Skip to main content
You have permission to edit this article.
Edit
Husker assistant Dawson details 'death blow' special teams mistakes, including what went wrong on fourth-quarter punt at MSU

Husker assistant Dawson details 'death blow' special teams mistakes, including what went wrong on fourth-quarter punt at MSU

  • Updated
  • 0
{{featured_button_text}}

Steven M. Sipple and Parker Gabriel give a two-minute roundup of Tuesday's football press conference.

In a 23-year coaching career that's taken him to every level of the game, Nebraska special teams coordinator Mike Dawson said he’s learned to “wash away” most plays on special teams, whether good or bad.

But Saturday at Michigan State was different.

"That was one that will stick with you, and that's the ultimate one I've ever seen," Dawson said Tuesday.

You probably don't have to work very hard to guess what he was talking about. Dawson spoke with the media for more than 15 minutes Tuesday, detailing Nebraska's deficiencies in special teams against the Spartans and doing his best to try and parse through NU's struggles.

Nebraska’s catastrophic punt execution that resulted in Michigan State’s Jayden Reed returning a punt 62 yards for a touchdown to tie the game with 3:47 left in regulation Saturday is one “we will carry with us for a long time,” Dawson said.

Daniel Cerni rolled right, as Nebraska's coverage set up to the right, and pulled a high, end-over-end kick to the left. Reed caught the kick and was hardly touched on his way to pay dirt.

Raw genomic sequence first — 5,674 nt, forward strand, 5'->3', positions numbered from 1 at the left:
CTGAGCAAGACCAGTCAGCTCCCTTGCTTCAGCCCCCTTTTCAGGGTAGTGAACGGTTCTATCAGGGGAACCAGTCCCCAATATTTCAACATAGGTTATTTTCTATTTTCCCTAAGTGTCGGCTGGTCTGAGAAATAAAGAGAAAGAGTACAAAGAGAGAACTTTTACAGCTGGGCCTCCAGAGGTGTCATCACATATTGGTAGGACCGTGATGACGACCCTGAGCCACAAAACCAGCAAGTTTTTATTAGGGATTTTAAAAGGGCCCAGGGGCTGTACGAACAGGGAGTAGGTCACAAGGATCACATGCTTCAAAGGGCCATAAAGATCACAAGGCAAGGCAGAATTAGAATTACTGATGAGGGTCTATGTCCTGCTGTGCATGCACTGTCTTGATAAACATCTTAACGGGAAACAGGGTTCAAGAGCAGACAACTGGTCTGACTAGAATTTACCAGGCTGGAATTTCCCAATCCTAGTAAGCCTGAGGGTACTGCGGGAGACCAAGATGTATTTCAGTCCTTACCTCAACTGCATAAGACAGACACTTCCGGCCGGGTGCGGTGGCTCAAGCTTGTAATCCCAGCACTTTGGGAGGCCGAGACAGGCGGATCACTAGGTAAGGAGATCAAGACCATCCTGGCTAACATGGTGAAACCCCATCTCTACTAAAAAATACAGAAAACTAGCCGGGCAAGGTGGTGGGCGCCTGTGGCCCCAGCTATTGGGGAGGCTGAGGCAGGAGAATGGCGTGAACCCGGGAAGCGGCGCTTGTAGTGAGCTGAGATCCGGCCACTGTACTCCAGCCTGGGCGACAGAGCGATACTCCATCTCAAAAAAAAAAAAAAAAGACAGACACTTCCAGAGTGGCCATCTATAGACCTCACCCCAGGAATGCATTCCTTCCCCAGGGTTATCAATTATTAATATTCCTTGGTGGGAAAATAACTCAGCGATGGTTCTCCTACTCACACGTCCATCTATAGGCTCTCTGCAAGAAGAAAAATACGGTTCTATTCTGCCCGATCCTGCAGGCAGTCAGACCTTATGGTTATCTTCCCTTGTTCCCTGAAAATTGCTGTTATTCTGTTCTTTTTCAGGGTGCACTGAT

One more unbelievable moment in a long series of them for Nebraska's special teams.

"Daniel knows it. Will (Przystup) knows it, too," Dawson said. "Both those guys know and understand that the whole team is counting on them."

Monday's special teams meeting, though, was focused on more than just NU's rotating punters. Dawson on Tuesday detailed what other responsibilities needed to happen on the fateful punt: Colton Fiest had what Dawson called "ultimate contain," and forced Reed to change course, but couldn't make the tackle. Nick Henrich made his correction too late. Isaac Gifford was down the field quickly and out of the play.

"We gotta try to come back and react to it. We've got to get it back inside by Fiest, we've got to get the rest of the guys coming back, and then Daniel — don't let one mistake become two by having a poor direction with the kick, and not being able to go ahead and help us save the day and get him down; at least give the defense a chance."

In short, it's on everyone involved with Nebraska's special teams. Not just the player who booted the ball.

"Everybody's got to be held accountable for their mistakes," Dawson said. "Not just the catastrophic one that my 13-year-old who doesn't even play football knew was a bad punt and was able to identify that."

That includes Nebraska's punt return unit, which often let the ball hit the turf on punts rather than try to field it on the fly.

"The general philosophy on punt return is catch the f-, catch the ball. I did a good job of containing myself right there," Dawson said. "You've got to catch the ball. The ball has to be caught, it has to be caught cleanly."

Those errors are magnified when a team loses, Dawson said, which is why he's consistently honest even when the meetings are difficult.

“It’s one shot with the specialists, whether it’s a missed field goal, a missed punt, a bad snap, whatever it might be, and it’s a death blow to the game,” Dawson said. “It changes the game, alters the game completely.

“So I think those guys know and understand what happened, and know what we need going forward, and how we need to operate at that position.”

Contact the writer at cbasnett@journalstar.com or 402-473-7436. On Twitter @HuskerExtraCB.

Be the first to know

* I understand and agree that registration on or use of this site constitutes agreement to its user agreement and privacy policy.

Related to this story

Recommended for you

Get up-to-the-minute news sent straight to your device.

Topics

Breaking News